Domestically, some have faced consequences through civil actions, including the liquidation of companies and sequestration of individuals. There have also been disciplinary actions by professional bodies like the SA Institute of Chartered Accountants and the disbarment of lawyers. But the criminal justice system has so far taken only tentative steps. The Estina Dairy scandal, in which public funds were allegedly diverted from empowering farmers to pay for the Gupta’s notorious Sun City wedding, is one of the few cases where prosecution is inching forward. But as we have heard at Judge Zondo’s commission, there are a great many areas that need criminal consequences.
The National Prosecuting Authority and the wider criminal justice system suffered intense institutional destruction during state capture. Part of the recovery has been focused on re-establishing the NPA’s capabilities to prosecute. I am confident that progress is being made and the NPA will see that justice is done. But it is key that, as time goes on, we continue to support the criminal justice system to recover its capabilities and keep attention on the outstanding cases.
Judge Zondo will deliver a report that will, I hope, be the definitive account of the traumatic decade of corruption our country was made to endure. It must include an assessment of those businesses that entangled themselves in state capture to ensure consequences occur there too. While time heals wounds and the immediate pressures of our current predicament occupy our attentions, the subversion of our hard-won democracy to serve selfish interests took us precariously close to losing the freedom we fought for.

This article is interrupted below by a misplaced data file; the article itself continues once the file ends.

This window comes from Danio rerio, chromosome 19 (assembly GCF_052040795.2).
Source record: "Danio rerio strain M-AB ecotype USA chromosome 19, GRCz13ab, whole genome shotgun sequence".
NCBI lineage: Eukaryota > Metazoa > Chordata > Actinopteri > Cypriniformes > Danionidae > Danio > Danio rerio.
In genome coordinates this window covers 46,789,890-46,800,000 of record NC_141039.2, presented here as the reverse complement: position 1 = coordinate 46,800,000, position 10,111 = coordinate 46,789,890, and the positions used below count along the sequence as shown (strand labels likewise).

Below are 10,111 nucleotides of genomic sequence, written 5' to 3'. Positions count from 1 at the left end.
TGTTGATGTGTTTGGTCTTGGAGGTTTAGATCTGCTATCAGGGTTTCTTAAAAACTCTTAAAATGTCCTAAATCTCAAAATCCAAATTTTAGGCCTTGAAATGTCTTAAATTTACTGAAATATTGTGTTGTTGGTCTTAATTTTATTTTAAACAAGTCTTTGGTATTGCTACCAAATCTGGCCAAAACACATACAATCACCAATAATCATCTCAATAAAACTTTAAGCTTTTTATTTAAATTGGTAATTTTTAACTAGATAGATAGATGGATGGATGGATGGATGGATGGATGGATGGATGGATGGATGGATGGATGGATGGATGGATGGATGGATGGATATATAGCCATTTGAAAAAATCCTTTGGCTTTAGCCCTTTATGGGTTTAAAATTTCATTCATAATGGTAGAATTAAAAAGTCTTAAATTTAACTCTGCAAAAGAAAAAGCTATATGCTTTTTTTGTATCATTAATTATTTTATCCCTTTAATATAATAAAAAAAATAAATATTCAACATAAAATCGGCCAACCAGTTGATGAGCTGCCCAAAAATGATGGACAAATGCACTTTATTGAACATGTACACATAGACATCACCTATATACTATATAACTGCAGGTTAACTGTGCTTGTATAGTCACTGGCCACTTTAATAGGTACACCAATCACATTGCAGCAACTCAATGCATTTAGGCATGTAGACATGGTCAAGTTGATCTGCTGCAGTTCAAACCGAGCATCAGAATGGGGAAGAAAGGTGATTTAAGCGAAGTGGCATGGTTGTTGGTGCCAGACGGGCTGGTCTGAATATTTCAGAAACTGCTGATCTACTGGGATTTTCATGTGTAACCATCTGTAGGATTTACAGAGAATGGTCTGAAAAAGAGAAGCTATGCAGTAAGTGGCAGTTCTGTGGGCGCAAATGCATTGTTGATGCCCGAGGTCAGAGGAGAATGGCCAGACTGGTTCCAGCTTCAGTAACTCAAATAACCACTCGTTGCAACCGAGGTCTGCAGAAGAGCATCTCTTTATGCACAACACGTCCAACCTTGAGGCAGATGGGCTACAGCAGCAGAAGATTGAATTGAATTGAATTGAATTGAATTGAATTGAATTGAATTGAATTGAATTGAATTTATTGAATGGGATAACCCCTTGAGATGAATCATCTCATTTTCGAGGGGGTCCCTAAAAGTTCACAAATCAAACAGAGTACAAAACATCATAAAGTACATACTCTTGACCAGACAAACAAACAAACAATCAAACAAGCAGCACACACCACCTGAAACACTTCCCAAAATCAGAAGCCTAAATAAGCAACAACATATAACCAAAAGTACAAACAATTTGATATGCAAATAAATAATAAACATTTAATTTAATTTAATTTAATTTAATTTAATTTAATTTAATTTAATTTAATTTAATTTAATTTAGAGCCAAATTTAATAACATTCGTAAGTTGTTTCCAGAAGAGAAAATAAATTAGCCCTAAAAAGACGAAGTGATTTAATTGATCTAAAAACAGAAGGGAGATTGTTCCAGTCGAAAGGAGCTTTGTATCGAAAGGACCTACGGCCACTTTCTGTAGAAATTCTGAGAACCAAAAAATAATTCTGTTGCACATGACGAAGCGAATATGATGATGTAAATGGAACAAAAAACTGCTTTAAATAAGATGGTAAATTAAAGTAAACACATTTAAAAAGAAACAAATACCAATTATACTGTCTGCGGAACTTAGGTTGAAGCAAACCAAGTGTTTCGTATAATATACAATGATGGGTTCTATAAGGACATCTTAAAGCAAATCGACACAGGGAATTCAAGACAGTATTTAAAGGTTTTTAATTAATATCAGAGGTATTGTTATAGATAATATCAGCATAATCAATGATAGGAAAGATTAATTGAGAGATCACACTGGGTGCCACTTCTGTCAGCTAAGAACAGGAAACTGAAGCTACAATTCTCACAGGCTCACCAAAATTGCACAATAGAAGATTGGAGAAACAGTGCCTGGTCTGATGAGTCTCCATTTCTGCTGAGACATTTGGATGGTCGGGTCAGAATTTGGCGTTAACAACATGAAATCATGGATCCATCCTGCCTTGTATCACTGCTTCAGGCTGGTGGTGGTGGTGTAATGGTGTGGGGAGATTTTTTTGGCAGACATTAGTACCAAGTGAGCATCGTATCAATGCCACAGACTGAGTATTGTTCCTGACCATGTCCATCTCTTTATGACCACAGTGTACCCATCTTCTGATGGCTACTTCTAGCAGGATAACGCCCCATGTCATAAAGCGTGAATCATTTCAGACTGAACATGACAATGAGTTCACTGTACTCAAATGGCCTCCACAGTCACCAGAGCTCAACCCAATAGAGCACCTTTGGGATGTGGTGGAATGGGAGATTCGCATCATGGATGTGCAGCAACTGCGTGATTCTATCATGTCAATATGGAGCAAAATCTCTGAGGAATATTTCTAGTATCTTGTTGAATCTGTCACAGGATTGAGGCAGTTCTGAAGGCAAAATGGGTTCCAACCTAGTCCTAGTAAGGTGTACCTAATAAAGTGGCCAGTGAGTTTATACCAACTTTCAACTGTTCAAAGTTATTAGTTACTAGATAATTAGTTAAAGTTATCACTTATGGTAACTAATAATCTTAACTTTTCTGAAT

I am glad that key institutions held firm and we are now able to restore others to ensure the state is able again to serve all citizens fairly.
The story of our inflation rate speaks to more than just an economic data point: it highlights the importance of the independence of our institutions. I wrote in Business Day that the relentless calls for nationalisation of the Reserve Bank, which controls inflation, would be expensive and unnecessary and are aimed at reigning in its independence.
When Covid-19 landed on our shores it was inevitable that public sector healthcare infrastructure would be stretched beyond capacity. I wrote in Business Report that our healthcare workers deserve praise for their bravery and dedication on the frontline against this pandemic. But maladministration in our public healthcare sector comes at a great cost to the country and to the economy. As business we are ready to assist in maintaining and improving this critical asset.
This is a weekly newsletter from BLSA CEO Busi Mavuso.
BLSA is a business organisation that believes in South Africa’s future and shares the values set out in the Constitution. In 2017, BLSA signed a contract with South Africa, committing business to playing its part in creating a South Africa of increasing prosperity for all by harnessing the resources and capabilities of business in partnership with government and civil society to deliver economic growth, transformation and inclusion.